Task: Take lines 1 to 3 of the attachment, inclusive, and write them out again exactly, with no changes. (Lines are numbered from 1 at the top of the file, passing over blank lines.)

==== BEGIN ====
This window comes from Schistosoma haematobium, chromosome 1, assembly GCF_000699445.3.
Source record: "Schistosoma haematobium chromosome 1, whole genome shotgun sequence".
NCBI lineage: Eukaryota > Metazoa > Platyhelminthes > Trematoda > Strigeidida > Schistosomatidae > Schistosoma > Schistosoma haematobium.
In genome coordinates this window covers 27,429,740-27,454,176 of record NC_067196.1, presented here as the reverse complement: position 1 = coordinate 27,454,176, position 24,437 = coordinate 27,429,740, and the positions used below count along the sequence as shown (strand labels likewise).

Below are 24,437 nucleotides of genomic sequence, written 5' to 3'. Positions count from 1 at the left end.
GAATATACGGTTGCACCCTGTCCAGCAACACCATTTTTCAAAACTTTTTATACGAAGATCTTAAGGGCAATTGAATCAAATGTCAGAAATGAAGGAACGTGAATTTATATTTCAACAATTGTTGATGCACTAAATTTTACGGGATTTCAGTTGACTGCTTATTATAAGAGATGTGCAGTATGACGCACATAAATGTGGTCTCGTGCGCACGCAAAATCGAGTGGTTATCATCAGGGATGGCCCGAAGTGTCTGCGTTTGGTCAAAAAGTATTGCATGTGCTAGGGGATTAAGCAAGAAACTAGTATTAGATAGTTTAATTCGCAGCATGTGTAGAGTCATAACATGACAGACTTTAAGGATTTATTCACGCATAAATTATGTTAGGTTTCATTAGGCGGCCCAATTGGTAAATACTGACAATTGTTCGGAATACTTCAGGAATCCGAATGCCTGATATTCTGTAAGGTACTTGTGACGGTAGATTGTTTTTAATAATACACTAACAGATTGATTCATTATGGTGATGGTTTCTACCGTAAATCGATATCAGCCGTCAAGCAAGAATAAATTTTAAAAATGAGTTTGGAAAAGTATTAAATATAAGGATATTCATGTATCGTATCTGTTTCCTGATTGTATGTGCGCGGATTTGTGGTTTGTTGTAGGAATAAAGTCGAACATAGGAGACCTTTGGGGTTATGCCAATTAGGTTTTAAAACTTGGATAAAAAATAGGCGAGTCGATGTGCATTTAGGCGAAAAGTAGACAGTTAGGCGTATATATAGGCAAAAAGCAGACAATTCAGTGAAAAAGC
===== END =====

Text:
This window comes from Schistosoma haematobium, chromosome 1, assembly GCF_000699445.3.
Source record: "Schistosoma haematobium chromosome 1, whole genome shotgun sequence".
NCBI lineage: Eukaryota > Metazoa > Platyhelminthes > Trematoda > Strigeidida > Schistosomatidae > Schistosoma > Schistosoma haematobium.